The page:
Finally, Alexander did himself a disservice by dropping the course, as he has deprived himself of an opportunity to grow and mature intellectually. I grade students on their performance on tests and papers, not on their personal or political opinions. In fact, a recent student wrote to FrontPageMagazine to say:

I took Morrow’s course last year. I didn’t agree with seventy-five percent of the things he said, but I still got a very good grade.... It just so happens that the war in Iraq can be used to illustrate several aspects of history.... If students are not secure enough in their own beliefs to have them tested, then maybe they should evaluate what their beliefs really mean to them.




Comment submitted by Ron Warren in regards to blog entry: Abusing students
and defending the abuse


I do not wish to engage in the debate over the appropriate bounds of language and subject matter in an undergraduate course at the University of Georgia (where I am also on the faculty), although I have strong opinions about the issue. I do, however, challenge one statement by Professor Morrow regarding the operational history of the type of airplane on which President Bush trained. Professor Morrow states that "Bush learned to fly the obsolescent 'Delta Dagger' inteceptor, which saw no
service there [in Vietnam]." On the contrary, in 1968 F-102A's from the 82nd Fighter Inteceptor Squadron (based in Okinawa) were deployed to Bien Hoa Air Base in Vietnam. In addition, F-102's from the 509th Fighter Inteceptor Squadron were based at Tan Son Nhut Air Base for many years and in 1968 were detached to Da Nang before inactivation in July 1970. One source for the operational history of the F-102 is home.att.net/~jbaugher1/f102.html

DH: Thanks. I will post this. It just underscores the out of control prejudice this professor introduced gratuitously into his classroom.



For more on these matters go to: www.studentsforacademicfreedom.org




The pathetic, incompetent dishonest leftwing press and academic freedom - Sunday, September 12, 2004 9:13 AM
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The big news these days about viciously partisan journalism concerns the disgraceful Dan Rather, a Democratic Party hack posing as a TV news anchor while doing his best to torpedo the candidacy of a Republican president, even if it takes forgeries to make his "news" stories work. Actually, the press at the national level is relatively honest when compared to the abysmal ethics of local news agencies. I won't rehearse the miserable performance of the Colorado media in reporting our campaign for academic freedom in Colorado last year, which I have written about before and which is available at www.studentsforacademicfreedom.org (check out the left hand frame "The Battle for Academic Freedom in Colorado."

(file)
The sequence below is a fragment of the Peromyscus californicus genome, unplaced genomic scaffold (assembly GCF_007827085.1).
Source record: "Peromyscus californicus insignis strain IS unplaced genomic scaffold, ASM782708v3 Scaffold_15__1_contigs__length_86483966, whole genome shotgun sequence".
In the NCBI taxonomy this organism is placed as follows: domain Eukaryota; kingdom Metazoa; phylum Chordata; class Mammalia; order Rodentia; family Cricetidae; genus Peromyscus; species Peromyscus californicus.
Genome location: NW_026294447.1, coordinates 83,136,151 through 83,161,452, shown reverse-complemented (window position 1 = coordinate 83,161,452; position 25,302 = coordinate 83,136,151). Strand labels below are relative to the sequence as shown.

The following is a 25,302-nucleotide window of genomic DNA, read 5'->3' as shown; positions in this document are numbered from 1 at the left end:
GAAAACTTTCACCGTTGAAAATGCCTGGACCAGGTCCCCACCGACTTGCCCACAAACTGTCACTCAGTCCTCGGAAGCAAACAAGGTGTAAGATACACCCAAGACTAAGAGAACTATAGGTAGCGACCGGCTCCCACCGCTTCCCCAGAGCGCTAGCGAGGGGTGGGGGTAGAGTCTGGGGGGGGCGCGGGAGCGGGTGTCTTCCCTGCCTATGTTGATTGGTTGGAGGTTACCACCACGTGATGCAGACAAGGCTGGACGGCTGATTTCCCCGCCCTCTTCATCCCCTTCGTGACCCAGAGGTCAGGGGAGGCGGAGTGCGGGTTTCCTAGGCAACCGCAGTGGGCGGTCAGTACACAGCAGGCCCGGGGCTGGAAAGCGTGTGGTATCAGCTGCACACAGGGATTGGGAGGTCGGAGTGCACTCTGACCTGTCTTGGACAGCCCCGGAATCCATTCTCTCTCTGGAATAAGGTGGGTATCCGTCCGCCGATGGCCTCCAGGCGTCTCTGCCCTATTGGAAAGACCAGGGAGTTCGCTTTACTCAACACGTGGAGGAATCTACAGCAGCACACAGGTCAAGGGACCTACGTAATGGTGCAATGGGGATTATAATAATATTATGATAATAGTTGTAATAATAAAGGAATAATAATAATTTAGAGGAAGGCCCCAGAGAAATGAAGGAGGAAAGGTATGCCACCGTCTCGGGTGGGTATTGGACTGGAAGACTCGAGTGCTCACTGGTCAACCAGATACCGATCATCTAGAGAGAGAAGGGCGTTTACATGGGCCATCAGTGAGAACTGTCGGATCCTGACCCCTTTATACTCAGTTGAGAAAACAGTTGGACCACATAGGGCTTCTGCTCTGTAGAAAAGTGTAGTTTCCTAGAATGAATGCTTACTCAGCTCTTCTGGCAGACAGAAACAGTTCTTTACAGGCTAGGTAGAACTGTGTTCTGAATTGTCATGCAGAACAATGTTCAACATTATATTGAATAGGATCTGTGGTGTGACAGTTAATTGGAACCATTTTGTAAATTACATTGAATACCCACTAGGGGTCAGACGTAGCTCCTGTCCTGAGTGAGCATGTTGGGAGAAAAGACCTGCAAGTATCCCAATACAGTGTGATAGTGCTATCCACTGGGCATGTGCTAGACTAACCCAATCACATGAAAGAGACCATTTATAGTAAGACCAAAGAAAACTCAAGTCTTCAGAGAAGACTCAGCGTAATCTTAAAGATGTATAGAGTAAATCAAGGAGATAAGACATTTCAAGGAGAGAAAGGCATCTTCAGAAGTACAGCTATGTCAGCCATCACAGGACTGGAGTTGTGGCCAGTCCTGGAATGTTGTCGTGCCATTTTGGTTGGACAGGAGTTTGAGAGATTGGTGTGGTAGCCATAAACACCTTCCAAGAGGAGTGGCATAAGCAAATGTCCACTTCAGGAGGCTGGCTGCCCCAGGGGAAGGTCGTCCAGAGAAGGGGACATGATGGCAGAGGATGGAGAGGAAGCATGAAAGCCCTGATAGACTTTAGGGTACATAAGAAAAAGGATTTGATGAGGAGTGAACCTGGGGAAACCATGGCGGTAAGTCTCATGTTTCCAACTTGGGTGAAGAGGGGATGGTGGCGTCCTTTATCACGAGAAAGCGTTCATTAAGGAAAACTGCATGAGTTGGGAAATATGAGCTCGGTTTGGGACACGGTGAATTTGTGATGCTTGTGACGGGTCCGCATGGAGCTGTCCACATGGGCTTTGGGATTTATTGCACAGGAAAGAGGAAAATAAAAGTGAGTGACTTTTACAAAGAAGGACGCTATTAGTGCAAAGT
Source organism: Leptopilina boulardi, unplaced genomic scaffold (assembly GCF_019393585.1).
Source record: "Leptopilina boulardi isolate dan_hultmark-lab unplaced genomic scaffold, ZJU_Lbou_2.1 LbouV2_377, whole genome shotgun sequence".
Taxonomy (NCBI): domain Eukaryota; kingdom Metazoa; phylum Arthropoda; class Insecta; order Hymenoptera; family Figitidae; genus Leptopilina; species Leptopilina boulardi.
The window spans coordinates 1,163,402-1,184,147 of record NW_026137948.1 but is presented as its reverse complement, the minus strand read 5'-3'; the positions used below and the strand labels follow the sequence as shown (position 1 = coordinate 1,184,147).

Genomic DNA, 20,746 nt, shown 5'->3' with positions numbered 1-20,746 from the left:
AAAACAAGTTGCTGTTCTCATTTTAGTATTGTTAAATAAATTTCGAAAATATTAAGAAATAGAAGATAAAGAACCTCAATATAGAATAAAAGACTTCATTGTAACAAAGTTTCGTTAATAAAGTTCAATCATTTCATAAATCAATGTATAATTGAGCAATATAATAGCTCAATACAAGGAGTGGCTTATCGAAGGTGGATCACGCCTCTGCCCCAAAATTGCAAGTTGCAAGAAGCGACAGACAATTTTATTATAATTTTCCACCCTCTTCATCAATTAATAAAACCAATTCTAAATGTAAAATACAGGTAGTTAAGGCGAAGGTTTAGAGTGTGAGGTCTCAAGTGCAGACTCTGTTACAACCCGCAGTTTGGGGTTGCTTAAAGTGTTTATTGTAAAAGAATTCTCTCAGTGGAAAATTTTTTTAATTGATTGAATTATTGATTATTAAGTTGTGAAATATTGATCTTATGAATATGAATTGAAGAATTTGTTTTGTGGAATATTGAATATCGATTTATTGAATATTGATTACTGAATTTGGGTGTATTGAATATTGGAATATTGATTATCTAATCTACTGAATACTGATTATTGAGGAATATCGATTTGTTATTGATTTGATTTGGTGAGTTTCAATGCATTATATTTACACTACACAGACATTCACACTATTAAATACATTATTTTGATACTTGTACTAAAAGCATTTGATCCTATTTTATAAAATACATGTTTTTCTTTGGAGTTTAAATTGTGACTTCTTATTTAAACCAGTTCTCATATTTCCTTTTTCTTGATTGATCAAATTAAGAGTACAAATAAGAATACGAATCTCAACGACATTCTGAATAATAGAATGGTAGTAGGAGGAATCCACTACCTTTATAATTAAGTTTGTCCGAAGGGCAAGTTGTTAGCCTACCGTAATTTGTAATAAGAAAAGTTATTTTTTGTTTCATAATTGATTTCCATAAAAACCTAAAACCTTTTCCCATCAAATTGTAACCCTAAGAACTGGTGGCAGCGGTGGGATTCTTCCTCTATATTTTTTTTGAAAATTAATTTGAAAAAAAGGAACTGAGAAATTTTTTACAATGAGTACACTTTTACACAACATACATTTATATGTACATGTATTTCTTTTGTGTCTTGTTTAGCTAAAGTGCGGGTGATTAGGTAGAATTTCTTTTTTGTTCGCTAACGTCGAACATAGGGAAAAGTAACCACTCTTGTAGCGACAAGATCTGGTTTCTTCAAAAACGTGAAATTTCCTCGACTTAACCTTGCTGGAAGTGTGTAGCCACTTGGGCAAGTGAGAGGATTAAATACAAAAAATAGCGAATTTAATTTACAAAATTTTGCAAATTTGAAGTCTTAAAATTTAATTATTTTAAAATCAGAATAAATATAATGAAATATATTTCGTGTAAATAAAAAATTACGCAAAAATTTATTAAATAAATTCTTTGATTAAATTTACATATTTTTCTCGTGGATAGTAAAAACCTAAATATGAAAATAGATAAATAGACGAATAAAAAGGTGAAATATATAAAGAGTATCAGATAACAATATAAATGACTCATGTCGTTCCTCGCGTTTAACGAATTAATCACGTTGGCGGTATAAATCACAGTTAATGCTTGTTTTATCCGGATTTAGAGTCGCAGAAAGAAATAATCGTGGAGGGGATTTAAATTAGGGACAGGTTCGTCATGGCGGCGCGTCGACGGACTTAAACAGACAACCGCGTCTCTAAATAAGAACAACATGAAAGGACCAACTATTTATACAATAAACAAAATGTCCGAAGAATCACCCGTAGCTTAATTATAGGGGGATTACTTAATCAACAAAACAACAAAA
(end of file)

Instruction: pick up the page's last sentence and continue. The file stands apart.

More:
Consider the lead feature in frontpage today, which describes in a factual way the momentous victory we have won in Colorado for the academic freedom of Colorado's students. Until now, professors of law teaching property law were allowed to label all Republicans "racists" in the classrom and attack their own students and call them "Nazis" when they objected. Thanks to our efforts we have changed this. Naturally we created enemies in doing so -- in particular the professors who enjoyed bullying conservative students in their classrooms and their allies in university administrations and the Democratic Party. Some of these professors, like Dr. Oneida Meranto at Metro State are loons, as anyone familiar with her antics would know -- she invited an Indian shaman to campus to burn incense and exorcise the evil spirits of the Republicans whom she claimed were harassing her. A woman with a rich fantasy life she has also claimed that she was the target of "death threats" -- although no credible evidence was produced.

So how do the AP and CNN report this story? As a long overdue triumph for academic freedom? Hardly. They do it by putting the loon front and center, inverting victims and victimizers, and in effect concealing what actually took place. This is the lead of the AP Wire (as regurgitated on the CNN website): "A university president and a Democratic state lawmaker said rules put in place this year to protect conservative views on Colorado campuses have led to death threats against professors and a harmful effect on free speech. Republican lawmakers responded that conservative students still are being harassed and more needs to be done. A handful of college officials and students went before the Legislature's Joint Education Committee on Thursday to report on efforts to enforce the Academic Bill of Rights. All state-funded colleges adopted the policy this year under pressure from Republican lawmakers."

The account continues: "A handful of college officials and students went before the Legislature's Joint Education Committee on Thursday to report on efforts to enforce the Academic Bill of Rights." The "handful of college officials" were all the presidents of all the major public universities in the state. "Professors at Metropolitan State College in Denver are concerned that some topics may be off-limits in the classroom, interim president Ray Kieft told lawmakers. He cited discussions of stem cell research, a lightning-rod issue for some Republicans who claim it amounts to abortion." These are the loons talking. The only infringement of rights in the Academic Bill of Rights is the right of professors to abuse students because the students disagree with them. Nothing could be clearer. There is absolutely nothing in the Academic Bill of Rights that would prevent a professor from talking about or supporting stem cell research. The Bill prevents professors from referring to students who disagree with them as "Nazis" and also prevents them from giving students who disagree with them "Fs" for their dissents.